top of page
About me


Our industrial life means that we produce more and more "ephemeral". We are throwing away important amounts of raw materials that we could easily reuse and revive in the circular economy.


So I decided to start my adventure by recovering the fabric of the umbrellas and creating a utilitarian garment, the rain cape.


The umbrella is just one of thousands of objects with "technical obsolescence" that we consume on a regular basis. This is indeed a very accessible product due to its low price but remains very toxic for our environment when incinerated.


My decision to participate in the circular economy is thus perfectly in line with my passion that I have always had: the creation of clothing using/recovering unusual materials. Recycling, upcycling and recovery are in tune with the times, but it is urgent that we contribute!




My goal is to encourage people discover and become aware of what upcycling represents. This project aims to involve my clients in the process of my achievements.


But how does it work?


First of all, we are looking for products already used or that are second hand. This is where you can contribute and bring umbrellas to me to give them a new life! I then use most of the product by removing the fabric from the metal structure. I have to check the condition of the fabric of course, before washing it and grouping it by colour and size/length. When making a rain cape, a selection must be made to determine which ones will serve as capes or hoods.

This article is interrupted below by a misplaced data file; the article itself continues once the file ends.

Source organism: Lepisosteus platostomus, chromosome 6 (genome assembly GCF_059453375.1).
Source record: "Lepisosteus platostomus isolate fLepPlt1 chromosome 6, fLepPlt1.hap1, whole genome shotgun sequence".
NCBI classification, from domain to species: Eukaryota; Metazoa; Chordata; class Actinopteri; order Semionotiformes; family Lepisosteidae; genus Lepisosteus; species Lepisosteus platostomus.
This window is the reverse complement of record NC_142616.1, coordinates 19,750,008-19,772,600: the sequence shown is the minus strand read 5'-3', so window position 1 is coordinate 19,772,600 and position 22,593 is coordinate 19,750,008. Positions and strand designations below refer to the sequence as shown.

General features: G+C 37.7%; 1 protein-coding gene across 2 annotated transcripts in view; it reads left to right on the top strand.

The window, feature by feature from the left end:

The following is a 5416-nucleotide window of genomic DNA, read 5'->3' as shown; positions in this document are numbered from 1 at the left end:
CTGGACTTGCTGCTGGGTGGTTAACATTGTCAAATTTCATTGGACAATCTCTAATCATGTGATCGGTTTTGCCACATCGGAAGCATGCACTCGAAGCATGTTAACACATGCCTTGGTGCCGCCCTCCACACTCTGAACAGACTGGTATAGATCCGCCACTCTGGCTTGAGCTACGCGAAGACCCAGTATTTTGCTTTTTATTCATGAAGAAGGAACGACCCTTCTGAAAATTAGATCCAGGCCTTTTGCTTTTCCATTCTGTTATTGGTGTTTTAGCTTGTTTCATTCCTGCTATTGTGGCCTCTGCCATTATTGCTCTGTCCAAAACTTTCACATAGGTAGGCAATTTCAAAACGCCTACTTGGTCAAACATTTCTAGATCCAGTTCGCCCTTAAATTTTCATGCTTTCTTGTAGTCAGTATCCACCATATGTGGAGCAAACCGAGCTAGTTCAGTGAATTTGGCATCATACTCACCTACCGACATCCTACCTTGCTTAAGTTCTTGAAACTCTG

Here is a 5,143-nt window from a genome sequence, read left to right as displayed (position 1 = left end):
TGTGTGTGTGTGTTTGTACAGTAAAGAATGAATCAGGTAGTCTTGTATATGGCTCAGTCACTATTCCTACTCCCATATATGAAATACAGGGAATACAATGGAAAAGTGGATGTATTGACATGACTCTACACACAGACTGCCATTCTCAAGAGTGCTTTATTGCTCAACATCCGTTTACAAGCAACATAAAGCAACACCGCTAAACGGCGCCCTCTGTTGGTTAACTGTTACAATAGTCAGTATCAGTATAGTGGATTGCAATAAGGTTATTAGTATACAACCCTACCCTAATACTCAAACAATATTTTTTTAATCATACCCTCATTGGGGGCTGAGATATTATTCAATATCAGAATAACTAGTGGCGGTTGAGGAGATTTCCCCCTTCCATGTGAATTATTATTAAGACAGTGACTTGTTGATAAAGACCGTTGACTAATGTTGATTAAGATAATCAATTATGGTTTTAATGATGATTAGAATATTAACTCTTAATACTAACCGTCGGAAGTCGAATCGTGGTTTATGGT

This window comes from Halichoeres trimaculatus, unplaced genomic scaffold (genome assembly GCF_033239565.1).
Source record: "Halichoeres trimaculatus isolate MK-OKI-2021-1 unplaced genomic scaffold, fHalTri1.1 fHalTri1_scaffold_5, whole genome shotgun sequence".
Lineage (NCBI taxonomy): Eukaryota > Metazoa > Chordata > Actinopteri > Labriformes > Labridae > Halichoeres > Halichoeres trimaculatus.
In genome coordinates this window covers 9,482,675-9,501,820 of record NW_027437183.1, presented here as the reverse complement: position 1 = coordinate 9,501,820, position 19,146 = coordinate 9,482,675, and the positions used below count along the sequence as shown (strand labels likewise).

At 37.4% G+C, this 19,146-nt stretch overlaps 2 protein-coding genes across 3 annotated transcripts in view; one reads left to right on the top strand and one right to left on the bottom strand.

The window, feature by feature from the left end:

This is where my magical fingers get to work to compose the best sets and patterns! I cut using patterns, I sort the threads and zippers, I cut the patterns and I prepare the finalization of my garment with its packaging and its label. All meticulous work!



Umbrellas are rarely of good quality and it is rare to be able to keep them in good condition over the long term. A simple umbrella costs 3-7 euros and is produced in Asia 90% of the time. 10,000 million of these end up in our trash. Worse yet, the incineration of metal whales is more expensive than the object itself and is highly toxic for the environment. It has been a few years since I have noticed broken umbrellas in our trash. After each rain accompanied by wind, you find them everywhere.


The umbrella is just one of the thousands of "ephemeral" objects that we overuse on a regular basis. Why? Because they are mass produced to be sold cheaply.


What if we just bought "second hand"? I decided to recover the fabric from the umbrellas to create a utilitarian garment. This garment is for everyone and will serve as the same "protection" as the umbrella itself.


Conclusion: let's stay circular!

20200929_172615 (1)_edited.jpg



My work is 100% artisanal and it is an eco-circular project that intends to expand further!


Electrical utensils and computer objects are not the only ones affected by planned obsolescence. Indeed, the textile industry is dominated by fast fashion, which encourages people to consume more and to part with their clothes, even if they are not worn. So to fight against this phenomenon with harmful environmental and social consequences, my brand, for example, decided to develop lines of clothing or accessories made with discarded materials, to revalue them and relaunch them in the circuit. Of course, longevity has a cost, but in the end, the quality-price and quality-of-life ratio is much less harmful for the planet.




G1 (1).jpg
bottom of page